Ever hear the one about the bill that went into conference, then got so fat that it couldn’t fit back out the door?
That’s what has happened to Congress’s Water Resources Development Act (WRDA) of 2007. The Senate passed a $14 billion version of this spending bill in May, which funds federal water projects, and sent it to conference with the House. The same bill emerged from conference last week, and passed the Senate overwhelmingly yesterday, as a $23 billion spending bill. That’s a 64-percent increase in just four months — sounds like a wildly successful hedge fund’s return, not the growth of a bill that authorizes spending for the federal government.
Where did all the extra money come from? Much of it is earmarks. But some of it — between $1 billion and $2 billion — comes from new “earmarks” that were not voted on in the original House or Senate versions of the bill. These were added quietly in conference committee, when the two houses negotiated the final bill they would both pass. There were at least 20 such earmarks added in conference to WRDA, which authorizes spending on projects for the Army Corps of Engineers. Because they were added in conference, neither the House nor the Senate has any chance to debate or amend them.
The practice of adding extraneous earmarks in conference was supposedly curtailed by the Honest Leadership and Open Government Act of 2007 — the Democrats’ ethics bill that was signed into law two weeks ago by President Bush. I noted last week that this bill would do nothing to curtail or even force real transparency for earmarks added to authorization bills like WRDA. Already, this has come true. What earmark disclosure exists has been deliberately made so difficult to find and interpret that it amounts to no disclosure at all. A list of 20 earmarks was only obtained through tedious research by the staff of Sen. Jim DeMint (R-S.C.) and the non-partisan group Taxpayers for Common Sense.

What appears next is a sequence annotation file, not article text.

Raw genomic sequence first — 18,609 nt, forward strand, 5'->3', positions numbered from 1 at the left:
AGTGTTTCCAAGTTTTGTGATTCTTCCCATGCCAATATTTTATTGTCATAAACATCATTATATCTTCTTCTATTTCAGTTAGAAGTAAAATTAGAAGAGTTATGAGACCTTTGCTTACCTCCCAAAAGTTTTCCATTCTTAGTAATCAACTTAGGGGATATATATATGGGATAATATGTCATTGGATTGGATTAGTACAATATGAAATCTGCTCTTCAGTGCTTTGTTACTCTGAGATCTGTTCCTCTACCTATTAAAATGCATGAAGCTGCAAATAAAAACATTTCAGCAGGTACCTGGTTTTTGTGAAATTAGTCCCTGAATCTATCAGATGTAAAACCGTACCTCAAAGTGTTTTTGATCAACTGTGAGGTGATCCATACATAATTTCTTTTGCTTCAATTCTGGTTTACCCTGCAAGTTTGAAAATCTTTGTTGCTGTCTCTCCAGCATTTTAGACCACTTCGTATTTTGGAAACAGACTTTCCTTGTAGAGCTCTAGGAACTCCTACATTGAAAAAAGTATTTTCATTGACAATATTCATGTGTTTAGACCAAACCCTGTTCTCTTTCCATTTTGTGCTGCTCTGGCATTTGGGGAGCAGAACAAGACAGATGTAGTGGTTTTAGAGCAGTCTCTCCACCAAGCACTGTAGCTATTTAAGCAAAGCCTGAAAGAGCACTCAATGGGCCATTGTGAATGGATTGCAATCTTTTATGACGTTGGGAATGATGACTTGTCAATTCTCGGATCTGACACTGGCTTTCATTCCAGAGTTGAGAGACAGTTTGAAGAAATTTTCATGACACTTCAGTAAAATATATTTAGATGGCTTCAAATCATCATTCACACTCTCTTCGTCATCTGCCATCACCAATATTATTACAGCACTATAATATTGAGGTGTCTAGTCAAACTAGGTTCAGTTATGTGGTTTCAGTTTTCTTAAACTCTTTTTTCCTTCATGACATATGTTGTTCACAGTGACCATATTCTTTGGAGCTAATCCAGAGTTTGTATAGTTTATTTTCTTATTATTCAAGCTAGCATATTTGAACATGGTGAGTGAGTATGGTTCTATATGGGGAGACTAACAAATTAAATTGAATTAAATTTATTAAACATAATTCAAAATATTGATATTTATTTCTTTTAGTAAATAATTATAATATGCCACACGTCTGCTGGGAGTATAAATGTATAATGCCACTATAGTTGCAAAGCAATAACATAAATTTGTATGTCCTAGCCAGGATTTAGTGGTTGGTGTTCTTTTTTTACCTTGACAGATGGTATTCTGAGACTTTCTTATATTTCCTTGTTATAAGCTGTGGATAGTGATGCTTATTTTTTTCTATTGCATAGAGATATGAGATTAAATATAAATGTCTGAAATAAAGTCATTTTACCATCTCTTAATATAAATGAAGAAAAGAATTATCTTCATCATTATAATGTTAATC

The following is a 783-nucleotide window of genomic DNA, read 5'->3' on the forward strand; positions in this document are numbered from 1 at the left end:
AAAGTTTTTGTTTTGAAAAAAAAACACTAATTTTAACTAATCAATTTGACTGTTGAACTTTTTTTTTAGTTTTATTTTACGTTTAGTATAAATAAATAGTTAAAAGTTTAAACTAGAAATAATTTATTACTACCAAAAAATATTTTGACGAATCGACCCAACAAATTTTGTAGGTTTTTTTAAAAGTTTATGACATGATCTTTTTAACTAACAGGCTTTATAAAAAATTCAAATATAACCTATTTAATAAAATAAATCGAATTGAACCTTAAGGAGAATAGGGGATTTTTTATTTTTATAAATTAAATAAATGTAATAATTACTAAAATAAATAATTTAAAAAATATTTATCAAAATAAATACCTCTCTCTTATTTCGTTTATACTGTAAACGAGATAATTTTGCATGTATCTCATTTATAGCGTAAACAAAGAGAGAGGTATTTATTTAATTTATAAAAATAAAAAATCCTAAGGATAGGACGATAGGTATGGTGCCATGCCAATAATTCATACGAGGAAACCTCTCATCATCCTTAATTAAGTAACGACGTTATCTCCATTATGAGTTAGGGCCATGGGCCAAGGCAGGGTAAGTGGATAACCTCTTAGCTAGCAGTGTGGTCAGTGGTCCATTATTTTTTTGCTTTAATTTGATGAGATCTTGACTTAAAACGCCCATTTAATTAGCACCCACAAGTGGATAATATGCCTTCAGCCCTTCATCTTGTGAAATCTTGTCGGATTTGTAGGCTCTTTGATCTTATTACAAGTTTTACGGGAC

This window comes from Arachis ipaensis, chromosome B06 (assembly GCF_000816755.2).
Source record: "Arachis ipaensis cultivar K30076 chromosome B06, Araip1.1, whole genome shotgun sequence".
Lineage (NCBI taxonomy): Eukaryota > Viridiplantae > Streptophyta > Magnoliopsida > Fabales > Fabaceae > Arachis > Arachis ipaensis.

Recall that as they debated that ethics bill on the floor Aug. 2, Democrats praised their own handiwork as something that would make a real difference in the way Washington’s business is done. “You go through the process, and then after the process is concluded, in the dead of night, something is stuck into a conference bill,” said Sen. Dianne Feinstein, complaining about the “old” way of doing things. “This practice will end…No more dark of night additions to bills.”
That must be news to Feinstein’s California colleague, Sen. Barbara Boxer (D.), who managed the WRDA bill on the floor Monday. In conference, Boxer had inserted a $685 million earmark into WRDA for a California flood-control project.
Steve Ellis of Taxpayers for Common Sense asks why this provision — whether or not it proves to be a legitimate use of taxpayer money — wasn’t included in the bill originally, instead of being snuck into it in a conference. “There’s no way that a $685 million project comes as a surprise,” he says. “Certainly not to the chairman of the [Environment and Public Works] committee, Senator Boxer, who asked it to be put in there.” He also said that this particular project has been considered in the appropriations process every year since 2002, but was rejected in previous years.
DeMint took the floor Monday, as he often does, to question the addition of earmarks in conference. “I am very disappointed these provisions were added in secret,” he said. “That is not how we should do things here, and it is a direct violation of a stated goal of the ethics bill that was recently passed and signed by the president ten days ago.”
But Boxer did not appear fazed by the mention of the ethics bill. Rather, she only became upset with DeMint. “I think it is important, as colleagues come to the floor to in a way demean this process, to understand if they demean the process, they are demeaning their own communities.” Boxer then stressed the fact that all of the earmarks in WRDA were worthy projects, and the bill needed to pass. It did, with 81 votes.
Senate Majority Leader Harry Reid (D-Nev.), who had to be dragged kicking and screaming toward including any earmark reforms in the Democrats’ ethics bill, has already managed to circumvent his own law just ten days after it was signed. In a lengthy, technical letter to DeMint, his legal staff opened and exploited loopholes to provide an argument that goes something like this: Because WRDA merely authorizes federal projects, and does not actually provide the funding for them, its “earmarks” aren’t actually “earmarks” at all.
And that is funny. Reid’s legal team has a very different approach to this than his press staff, which, when WRDA originally passed in May, wrote a release taking credit for all the earmarks he put in the bill for Nevada, using the headline: “Reid Secures Funding for Important Nevada Water Projects.”
— David Freddoso is an NRO staff reporter.